[Top][All Lists]

[Date Prev][Date Next][Thread Prev][Thread Next][Date Index][Thread Index]

Re: bug#61894: [PATCH RFC] Team approval for patches

From: Maxim Cournoyer
Subject: Re: bug#61894: [PATCH RFC] Team approval for patches
Date: Fri, 17 Mar 2023 11:46:35 -0400
User-agent: Gnus/5.13 (Gnus v5.13) Emacs/28.2 (gnu/linux)

Hi Ludovic,

Ludovic Courtès <> writes:

> Hello!
> Maxim Cournoyer <> skribis:
> [...]
>>> “Pacify” in the sense that, by being explicit, we avoid
>>> misunderstandings that could turn into unpleasant experiences.
>>> Like you I’m glad collaboration is nice and friendly; yet, over the past
>>> few months I’ve experienced misunderstandings that seemingly broke the
>>> consensus-based process that has always prevailed.
>> I'm sorry that you feel that way.  I don't think consensus was willfully
>> broken,
> That’s my point: by being explicit about approval, we would avoid such
> misunderstandings.
>> and perhaps by studying some actual examples of these occurrences we
>> can better understand what went wrong and how the new suggested policy
>> would have helped or could be modified to help avoid such problems in
>> the future.
> I don’t want to rehash past occurrences of this problem.  It boils down
> to: changes where pushed despite consensus evidently not being met, at
> least not in the mind of every involved party.
> To some extent, that’s bound to happen due to an increase of the number
> of contributors, scope of the project, and diversity of backgrounds.  By
> making it clear that lack of “LGTM” from another team member equates
> with lack of consensus, we would avoid those misunderstandings.

I agree that firm conventions here would make things smoother.  It's
common that someone offers an incomplete review or just forget the LGTM,
and the author is left to ask if it's OK to push or not or assume it is.

> A good reference on consensus-based decision making is
> <>.
>> It's also worth noting that this consensus-based process has always
>> been implicit; for example, it is not defined/mentioned anywhere in
>> our documentation.  Perhaps it should?
> Those who’ve followed the project long enough, such as part of the
> current maintainer collective, are certainly aware of that; it’s also
> spelled out in
> <>.
> That said, again in the spirit of improving legibility, writing it down
> would be much welcome.

Yes, I've heard 'consensus' for years, and I think I have a good enough
understanding of it, but I think there are subtleties many (including
myself) fail to appreciate that the above link explains well, so I think
there's value in mentioning it somewhere.  I'll send a patch for
everyone to review.

>>> In a way, that’s probably bound to happen as the group grows, and I
>>> think that’s why we must be explicit about what the process is and about
>>> whether one is expressing consent or dissent.
>>> With so many things happening in Guix (yay!), it’s also easy to overlook
>>> a change and realize when it’s too late.  By having a rule that at least
>>> one other person on the team must approve (consent to) a change, we
>>> reduce that risk.
>>> Being on a team, then, is a way to express interest on a topic and to be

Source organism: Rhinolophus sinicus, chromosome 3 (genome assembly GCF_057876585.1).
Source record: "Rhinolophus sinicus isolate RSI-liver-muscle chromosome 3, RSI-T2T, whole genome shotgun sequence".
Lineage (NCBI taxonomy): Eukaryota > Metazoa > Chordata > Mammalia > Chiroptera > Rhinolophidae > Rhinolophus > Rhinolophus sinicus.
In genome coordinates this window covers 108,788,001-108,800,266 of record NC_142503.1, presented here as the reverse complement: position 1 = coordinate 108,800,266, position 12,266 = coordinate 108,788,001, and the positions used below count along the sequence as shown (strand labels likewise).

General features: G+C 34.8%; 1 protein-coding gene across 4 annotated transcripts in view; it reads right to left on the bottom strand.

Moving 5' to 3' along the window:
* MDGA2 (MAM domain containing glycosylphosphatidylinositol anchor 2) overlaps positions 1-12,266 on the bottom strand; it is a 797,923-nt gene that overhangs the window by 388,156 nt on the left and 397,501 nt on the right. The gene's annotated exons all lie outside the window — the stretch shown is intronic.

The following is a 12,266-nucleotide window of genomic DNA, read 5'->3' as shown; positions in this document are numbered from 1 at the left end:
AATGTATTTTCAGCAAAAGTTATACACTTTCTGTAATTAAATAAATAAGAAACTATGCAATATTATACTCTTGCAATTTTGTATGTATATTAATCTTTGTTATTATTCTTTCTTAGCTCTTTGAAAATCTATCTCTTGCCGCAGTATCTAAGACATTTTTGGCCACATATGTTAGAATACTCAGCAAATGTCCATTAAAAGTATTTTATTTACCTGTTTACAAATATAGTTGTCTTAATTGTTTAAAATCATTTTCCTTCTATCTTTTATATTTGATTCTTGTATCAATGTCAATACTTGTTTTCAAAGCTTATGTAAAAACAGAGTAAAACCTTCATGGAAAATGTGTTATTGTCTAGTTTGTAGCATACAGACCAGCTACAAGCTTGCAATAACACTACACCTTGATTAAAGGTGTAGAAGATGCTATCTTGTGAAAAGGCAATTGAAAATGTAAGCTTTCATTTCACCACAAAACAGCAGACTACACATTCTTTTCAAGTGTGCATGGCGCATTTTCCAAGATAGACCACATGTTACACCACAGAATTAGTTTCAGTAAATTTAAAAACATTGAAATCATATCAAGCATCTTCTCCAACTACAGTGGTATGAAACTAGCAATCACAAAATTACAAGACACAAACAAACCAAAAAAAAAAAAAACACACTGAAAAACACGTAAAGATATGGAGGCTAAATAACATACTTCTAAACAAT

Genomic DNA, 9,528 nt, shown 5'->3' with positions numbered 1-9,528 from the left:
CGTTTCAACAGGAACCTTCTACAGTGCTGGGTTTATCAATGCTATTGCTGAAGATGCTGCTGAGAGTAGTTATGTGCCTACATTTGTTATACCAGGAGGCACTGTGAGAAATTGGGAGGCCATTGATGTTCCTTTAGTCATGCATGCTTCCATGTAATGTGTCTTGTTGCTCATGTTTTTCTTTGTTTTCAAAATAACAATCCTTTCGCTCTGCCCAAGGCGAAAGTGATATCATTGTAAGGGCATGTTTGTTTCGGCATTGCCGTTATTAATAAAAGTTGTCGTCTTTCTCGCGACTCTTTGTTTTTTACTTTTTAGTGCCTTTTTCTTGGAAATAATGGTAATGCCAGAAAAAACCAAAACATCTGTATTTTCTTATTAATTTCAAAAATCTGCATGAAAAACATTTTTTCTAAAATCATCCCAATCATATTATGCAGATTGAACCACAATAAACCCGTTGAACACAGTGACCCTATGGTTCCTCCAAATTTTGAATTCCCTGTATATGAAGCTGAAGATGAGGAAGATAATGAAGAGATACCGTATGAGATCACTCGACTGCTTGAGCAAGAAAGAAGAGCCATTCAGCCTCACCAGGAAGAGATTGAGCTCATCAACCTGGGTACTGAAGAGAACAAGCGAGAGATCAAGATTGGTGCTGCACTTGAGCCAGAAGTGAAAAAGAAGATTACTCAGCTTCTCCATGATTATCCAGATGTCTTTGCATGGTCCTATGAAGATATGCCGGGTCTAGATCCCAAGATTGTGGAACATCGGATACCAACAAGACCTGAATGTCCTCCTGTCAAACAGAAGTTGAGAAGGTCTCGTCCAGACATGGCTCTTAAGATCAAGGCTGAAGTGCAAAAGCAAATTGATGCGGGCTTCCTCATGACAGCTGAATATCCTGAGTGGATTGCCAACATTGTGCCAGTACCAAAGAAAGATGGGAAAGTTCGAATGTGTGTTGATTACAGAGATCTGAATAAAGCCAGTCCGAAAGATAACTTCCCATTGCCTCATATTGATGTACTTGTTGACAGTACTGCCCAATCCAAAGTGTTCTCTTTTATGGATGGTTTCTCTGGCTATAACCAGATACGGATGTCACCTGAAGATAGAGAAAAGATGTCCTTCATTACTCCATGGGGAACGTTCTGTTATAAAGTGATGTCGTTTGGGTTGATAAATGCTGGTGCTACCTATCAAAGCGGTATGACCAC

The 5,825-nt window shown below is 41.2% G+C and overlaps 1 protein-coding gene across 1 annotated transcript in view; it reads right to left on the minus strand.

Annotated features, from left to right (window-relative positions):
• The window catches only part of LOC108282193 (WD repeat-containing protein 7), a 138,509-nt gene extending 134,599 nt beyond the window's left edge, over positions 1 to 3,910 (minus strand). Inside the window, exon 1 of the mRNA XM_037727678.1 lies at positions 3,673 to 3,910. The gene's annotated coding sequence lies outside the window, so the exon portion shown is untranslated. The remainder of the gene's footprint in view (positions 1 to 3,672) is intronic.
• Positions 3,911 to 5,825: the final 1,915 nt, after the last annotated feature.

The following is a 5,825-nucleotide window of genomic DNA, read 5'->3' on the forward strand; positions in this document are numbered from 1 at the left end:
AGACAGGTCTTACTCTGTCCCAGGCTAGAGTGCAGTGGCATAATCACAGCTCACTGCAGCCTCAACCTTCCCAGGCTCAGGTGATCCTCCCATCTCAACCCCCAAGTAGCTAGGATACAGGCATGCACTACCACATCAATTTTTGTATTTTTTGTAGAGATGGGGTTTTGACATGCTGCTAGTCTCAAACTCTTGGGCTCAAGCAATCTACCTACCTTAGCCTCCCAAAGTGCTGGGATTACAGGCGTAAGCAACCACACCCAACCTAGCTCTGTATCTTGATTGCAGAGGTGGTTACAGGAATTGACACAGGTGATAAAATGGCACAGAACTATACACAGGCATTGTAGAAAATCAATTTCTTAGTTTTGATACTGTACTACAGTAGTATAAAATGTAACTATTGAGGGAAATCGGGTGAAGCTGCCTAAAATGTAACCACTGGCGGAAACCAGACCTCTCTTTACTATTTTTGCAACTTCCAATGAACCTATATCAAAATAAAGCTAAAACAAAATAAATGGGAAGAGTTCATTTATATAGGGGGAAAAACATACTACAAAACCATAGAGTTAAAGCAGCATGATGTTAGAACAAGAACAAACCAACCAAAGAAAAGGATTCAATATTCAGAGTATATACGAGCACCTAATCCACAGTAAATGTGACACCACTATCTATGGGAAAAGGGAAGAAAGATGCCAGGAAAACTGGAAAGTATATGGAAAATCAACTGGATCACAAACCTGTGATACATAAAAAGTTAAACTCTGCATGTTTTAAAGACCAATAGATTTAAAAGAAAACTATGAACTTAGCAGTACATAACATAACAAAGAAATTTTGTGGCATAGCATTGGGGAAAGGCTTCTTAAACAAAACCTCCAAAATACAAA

>>> “in the loop”.
>> That's already what teams can do!
> Yes and no.  With the amount of activity going on, it’s easy to overlook
> something.  The explicit synchronization point could mitigate that.
>> I'd argue giving them the extra powers that would be conferred to
>> teams in this is not needed/desirable.  Some committer not a regular
>> member of X team may still be confident enough to push a patch sitting
>> on the tracker, and I think they should be able to.
> Self-assessment becomes tricky that this scale; I might be confident and
> yet someone will point out a problem (that literally happened to me two
> days ago in <>).  That’s when review
> really helps.
> For “core” work, I insist that explicit approval (and thus peer review)
> is necessary.  I doubt anyone would seriously challenge that.
> Now, I agree, as I wrote before, that this may be overkill for “random
> packages”.
> Thus we need to find the right balance.
> What about team/scope-specific rules?  As in: “Changes covered by teams
> X, Y, and Z need to be explicitly approved by at least one other member
> of the team.”

To me, it seems challenging to partition the code correctly and avoid
overloading the core team with spurious changes, which would slow things
down more (as the core team would be a fraction of the committers
currently enabled to push such changes), but I agree in principle that
it makes sense.

>>> It is not about asserting power or building a hierarchy;
>>> it’s about formalizing existing relations and processes.
>> OK; I think in practice it would amount to that though (building a
>> hierarchy which has some form power).
> I disagree: just because power relations are not spelled out doesn’t
> mean they don’t exist.  I don’t know where you’re talking from; one
> thing that to me shed light on these matters is “The Tyranny of
> Structurelessness” (I’m sure I mentioned it before, I certainly did
> during Q&A on this very topic at the Ten Years event; apologies if I
> sound like a broken record!).

As with anything there's probably a middle ground to reach, where
there's some structure, but not too much, that maximizes our collective


reply via email to

[Prev in Thread] Current Thread [Next in Thread]